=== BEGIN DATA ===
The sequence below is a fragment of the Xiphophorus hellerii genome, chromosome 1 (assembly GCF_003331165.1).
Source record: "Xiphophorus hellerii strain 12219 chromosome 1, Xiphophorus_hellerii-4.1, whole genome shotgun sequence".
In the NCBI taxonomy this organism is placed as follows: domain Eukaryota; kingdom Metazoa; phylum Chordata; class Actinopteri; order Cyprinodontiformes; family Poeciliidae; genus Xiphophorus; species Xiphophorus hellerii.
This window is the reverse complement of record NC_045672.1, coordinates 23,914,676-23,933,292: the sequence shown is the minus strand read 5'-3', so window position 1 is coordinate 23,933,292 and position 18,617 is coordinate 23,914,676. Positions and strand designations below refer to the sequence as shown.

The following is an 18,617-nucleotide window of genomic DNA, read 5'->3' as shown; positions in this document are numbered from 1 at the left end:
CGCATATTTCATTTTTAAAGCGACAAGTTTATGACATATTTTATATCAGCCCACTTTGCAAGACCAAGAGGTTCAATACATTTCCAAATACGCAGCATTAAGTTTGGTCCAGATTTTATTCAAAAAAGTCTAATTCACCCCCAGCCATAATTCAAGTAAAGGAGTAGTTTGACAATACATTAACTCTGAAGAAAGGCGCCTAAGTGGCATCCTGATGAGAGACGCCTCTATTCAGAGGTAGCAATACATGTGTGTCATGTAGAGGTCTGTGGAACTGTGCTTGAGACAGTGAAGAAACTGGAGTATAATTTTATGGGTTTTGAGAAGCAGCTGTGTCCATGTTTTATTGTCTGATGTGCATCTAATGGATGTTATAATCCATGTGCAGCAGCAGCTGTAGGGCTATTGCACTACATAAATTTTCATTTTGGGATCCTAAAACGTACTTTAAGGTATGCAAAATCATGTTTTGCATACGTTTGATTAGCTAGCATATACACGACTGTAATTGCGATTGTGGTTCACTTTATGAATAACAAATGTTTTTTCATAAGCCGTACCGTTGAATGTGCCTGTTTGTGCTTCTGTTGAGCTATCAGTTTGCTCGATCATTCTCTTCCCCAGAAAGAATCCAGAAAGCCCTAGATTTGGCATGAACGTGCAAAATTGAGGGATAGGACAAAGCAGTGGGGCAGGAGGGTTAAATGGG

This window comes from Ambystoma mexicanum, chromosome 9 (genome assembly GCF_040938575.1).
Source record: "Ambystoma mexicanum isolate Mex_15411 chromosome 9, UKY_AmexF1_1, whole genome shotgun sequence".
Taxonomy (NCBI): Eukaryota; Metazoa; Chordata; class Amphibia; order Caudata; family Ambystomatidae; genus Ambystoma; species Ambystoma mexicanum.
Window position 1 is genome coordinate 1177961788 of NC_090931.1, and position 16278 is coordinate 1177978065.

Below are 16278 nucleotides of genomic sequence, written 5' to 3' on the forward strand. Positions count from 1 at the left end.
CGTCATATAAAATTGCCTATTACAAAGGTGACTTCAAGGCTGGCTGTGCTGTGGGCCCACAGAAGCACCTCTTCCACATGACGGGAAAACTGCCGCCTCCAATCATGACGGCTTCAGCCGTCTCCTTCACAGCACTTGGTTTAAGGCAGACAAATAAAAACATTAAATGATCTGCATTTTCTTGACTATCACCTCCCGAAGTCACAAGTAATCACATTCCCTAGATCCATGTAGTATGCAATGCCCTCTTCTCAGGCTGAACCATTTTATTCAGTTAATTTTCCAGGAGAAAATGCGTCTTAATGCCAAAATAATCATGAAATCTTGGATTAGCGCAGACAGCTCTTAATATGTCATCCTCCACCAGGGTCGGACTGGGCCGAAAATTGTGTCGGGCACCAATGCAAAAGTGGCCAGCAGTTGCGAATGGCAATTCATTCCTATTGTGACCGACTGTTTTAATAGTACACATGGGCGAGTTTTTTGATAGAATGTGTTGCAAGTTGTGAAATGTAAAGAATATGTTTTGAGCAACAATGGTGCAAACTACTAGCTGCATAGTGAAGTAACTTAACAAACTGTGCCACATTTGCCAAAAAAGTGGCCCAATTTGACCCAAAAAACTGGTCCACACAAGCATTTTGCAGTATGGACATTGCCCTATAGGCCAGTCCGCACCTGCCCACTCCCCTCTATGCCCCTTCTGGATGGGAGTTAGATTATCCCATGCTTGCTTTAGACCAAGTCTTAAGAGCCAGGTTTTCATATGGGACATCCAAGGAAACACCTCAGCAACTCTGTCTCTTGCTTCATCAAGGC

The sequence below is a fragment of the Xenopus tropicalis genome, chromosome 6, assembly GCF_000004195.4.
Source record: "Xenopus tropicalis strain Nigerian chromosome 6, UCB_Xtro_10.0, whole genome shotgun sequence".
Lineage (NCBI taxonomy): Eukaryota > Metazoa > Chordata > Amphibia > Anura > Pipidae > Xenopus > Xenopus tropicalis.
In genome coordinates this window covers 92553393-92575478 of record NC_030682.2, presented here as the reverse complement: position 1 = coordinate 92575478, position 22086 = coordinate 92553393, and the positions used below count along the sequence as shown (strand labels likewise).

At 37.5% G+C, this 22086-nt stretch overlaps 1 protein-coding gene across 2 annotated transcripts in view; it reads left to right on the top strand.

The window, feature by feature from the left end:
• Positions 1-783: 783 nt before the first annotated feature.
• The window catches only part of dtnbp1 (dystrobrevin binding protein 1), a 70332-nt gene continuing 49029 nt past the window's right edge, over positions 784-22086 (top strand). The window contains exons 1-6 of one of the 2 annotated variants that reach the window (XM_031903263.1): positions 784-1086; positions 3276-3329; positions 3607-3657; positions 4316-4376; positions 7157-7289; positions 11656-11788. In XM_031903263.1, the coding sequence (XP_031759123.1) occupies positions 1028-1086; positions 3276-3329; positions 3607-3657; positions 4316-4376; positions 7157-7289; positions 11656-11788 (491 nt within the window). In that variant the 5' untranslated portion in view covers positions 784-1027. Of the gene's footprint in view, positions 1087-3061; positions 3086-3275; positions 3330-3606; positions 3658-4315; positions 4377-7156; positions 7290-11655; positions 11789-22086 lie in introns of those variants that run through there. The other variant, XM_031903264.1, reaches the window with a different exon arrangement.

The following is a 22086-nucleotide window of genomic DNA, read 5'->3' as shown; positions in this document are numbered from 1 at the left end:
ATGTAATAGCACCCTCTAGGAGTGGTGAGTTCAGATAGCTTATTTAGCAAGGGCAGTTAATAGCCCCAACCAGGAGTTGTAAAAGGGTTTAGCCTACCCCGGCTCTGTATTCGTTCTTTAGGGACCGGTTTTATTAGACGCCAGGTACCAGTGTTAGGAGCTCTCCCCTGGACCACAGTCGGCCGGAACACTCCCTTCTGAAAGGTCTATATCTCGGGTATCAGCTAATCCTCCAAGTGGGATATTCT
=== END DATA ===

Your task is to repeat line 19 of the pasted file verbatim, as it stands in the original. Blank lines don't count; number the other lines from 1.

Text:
• Positions 1-783: 783 nt before the first annotated feature.